The effects of axial casing grooves (ACGs) on the performance and flow structures in the tip region of an axial low speed fan rotor are studied experimentally in the JHU refractive index-matched liquid facility. The four-per-passage semicircular grooves are skewed by 45 deg, overlapping partially with the blade leading edge (LE) and extending upstream. They reduce the stall flow rate by 40% compared to the same machine with a smooth endwall. Stereo-particle image velocimetry (SPIV) measurements show that the inflow into the downstream side of the grooves and the outflow from their upstream side vary periodically, peaking when the inlet is aligned with the blade pressure side (PS). This periodic suction has three effects: first, substantial fractions of the leakage flow and the tip leakage vortex (TLV) are entrained into the groove, causing a reduction in TLV strength starting from midchord. Second, the grooves prevent the formation of large-scale backflow vortices (BFVs), which are associated with the TLV, propagate from one blade passage to the next, and play a key role in the onset of rotating stall in the untreated fan. Third, the flow exiting from the grooves causes periodic variations of the relative flow angle around the blade LE, presumably affecting the blade loading. The distributions of turbulent kinetic energy (TKE) provide statistical evidence that in contrast to the untreated casing, very little turbulence originating from the TLV and BFV of one blade propagates across the tip gap to the next passage.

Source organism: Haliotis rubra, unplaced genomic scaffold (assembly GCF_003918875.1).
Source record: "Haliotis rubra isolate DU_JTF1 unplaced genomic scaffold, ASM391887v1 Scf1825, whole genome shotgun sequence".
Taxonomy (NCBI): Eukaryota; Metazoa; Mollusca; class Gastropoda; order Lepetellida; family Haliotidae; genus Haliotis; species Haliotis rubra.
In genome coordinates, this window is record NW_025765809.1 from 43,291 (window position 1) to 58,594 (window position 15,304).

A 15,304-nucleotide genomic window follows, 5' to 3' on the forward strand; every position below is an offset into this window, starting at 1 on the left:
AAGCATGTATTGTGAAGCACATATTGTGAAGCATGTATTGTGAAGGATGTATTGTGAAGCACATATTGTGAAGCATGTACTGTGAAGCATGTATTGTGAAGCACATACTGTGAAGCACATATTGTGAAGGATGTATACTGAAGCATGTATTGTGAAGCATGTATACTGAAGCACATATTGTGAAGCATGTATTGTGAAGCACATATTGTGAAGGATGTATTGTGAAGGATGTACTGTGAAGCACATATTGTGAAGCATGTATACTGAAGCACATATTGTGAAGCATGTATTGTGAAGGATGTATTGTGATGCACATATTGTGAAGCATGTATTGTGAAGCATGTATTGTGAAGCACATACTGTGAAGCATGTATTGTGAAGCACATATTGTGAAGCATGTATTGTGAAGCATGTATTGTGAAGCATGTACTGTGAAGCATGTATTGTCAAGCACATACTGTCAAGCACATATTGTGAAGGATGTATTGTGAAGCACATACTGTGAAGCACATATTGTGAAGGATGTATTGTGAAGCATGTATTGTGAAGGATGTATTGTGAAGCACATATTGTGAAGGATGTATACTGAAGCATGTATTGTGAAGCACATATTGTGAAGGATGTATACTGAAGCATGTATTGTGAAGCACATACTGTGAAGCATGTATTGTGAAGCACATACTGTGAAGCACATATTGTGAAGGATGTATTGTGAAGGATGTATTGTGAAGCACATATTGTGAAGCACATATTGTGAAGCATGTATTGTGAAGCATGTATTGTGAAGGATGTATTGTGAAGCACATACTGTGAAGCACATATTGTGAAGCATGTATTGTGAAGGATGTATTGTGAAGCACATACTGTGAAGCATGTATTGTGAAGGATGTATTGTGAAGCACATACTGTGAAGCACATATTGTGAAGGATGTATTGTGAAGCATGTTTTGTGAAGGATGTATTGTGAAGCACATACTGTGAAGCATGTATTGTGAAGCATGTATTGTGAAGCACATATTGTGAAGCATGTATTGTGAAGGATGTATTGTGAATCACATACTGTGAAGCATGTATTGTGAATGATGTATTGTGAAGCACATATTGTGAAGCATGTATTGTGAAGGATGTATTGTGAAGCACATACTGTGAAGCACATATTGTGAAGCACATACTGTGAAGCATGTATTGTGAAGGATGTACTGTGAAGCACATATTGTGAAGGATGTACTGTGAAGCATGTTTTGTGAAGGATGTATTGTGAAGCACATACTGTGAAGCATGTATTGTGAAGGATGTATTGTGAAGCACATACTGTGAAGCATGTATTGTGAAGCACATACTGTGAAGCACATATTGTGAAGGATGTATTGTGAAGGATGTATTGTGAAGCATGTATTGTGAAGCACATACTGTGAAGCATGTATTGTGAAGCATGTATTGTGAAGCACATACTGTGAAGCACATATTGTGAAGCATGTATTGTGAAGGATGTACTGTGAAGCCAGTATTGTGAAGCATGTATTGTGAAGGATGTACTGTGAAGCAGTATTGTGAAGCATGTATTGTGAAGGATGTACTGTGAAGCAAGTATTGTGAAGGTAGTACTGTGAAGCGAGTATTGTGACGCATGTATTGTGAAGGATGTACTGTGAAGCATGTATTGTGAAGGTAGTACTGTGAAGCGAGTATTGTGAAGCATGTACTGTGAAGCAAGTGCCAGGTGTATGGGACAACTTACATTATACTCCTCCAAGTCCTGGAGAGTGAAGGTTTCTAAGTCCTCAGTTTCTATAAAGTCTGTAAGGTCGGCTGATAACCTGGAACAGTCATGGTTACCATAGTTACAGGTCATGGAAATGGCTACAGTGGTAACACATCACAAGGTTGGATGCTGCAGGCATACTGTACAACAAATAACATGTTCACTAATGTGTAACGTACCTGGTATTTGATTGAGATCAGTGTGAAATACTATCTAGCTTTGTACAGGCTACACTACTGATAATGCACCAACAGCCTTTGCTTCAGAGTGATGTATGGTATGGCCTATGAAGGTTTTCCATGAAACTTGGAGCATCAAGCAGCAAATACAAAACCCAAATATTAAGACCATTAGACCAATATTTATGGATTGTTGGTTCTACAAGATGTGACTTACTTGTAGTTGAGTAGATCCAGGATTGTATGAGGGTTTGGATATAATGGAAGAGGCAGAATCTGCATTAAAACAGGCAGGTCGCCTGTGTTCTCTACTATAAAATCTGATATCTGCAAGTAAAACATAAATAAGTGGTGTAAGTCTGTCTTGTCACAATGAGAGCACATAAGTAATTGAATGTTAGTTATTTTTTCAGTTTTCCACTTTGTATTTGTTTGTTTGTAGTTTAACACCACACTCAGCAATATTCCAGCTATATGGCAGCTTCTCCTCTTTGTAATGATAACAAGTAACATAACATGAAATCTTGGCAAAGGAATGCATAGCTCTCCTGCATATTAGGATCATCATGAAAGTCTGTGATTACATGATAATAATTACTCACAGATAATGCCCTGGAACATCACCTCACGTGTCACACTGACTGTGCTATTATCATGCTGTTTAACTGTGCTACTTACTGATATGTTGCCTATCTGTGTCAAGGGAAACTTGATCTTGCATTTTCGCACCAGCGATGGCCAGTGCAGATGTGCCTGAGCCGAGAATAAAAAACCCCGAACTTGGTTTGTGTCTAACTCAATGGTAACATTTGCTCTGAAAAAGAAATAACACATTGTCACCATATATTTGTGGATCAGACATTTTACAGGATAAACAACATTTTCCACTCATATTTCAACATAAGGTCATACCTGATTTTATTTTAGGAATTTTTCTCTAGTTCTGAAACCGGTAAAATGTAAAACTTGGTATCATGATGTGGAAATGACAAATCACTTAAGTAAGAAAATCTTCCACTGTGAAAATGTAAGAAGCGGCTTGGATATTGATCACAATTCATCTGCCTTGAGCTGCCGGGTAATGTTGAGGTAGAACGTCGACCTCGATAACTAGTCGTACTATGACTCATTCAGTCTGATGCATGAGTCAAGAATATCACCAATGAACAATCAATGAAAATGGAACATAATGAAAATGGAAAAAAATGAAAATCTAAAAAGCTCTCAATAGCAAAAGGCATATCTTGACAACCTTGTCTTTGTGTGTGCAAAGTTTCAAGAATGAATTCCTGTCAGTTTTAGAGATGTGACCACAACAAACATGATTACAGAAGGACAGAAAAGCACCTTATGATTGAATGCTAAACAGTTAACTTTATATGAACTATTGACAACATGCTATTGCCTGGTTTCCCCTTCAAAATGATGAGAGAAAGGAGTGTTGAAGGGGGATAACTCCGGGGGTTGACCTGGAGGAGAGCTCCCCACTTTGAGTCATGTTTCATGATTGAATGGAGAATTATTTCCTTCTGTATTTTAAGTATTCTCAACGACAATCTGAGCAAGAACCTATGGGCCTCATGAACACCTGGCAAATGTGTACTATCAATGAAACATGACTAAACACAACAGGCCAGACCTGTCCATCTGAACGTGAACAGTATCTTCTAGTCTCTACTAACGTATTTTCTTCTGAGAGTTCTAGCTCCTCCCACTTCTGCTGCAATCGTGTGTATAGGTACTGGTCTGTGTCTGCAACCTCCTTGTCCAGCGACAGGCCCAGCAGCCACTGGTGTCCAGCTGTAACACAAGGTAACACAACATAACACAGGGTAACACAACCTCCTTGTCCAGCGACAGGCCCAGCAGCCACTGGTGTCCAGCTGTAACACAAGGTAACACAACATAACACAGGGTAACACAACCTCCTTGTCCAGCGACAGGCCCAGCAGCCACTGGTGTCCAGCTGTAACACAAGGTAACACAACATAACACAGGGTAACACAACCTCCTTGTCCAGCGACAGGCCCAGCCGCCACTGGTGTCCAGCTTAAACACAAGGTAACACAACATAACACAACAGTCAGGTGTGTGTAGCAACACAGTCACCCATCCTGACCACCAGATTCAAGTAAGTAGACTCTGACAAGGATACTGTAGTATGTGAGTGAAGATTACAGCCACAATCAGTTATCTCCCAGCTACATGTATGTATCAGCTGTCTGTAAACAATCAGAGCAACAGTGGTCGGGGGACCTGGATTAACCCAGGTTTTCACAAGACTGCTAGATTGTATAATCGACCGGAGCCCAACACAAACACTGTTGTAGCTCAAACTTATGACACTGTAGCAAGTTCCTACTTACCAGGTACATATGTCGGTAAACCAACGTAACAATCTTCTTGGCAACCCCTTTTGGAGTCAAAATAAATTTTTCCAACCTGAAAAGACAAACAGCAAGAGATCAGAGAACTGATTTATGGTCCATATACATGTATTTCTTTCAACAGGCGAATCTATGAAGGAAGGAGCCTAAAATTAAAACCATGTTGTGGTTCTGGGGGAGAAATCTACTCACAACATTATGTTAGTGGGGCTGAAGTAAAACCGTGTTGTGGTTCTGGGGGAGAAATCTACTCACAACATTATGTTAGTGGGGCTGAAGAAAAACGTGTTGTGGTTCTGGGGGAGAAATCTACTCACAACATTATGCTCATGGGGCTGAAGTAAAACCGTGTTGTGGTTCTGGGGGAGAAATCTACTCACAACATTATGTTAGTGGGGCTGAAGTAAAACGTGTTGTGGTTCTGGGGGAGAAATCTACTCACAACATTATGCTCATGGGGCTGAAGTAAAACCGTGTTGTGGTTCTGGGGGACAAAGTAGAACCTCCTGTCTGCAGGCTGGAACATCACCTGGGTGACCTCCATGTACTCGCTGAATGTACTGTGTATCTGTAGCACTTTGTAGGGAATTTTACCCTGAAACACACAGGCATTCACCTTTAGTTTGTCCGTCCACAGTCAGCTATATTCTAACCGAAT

Introduction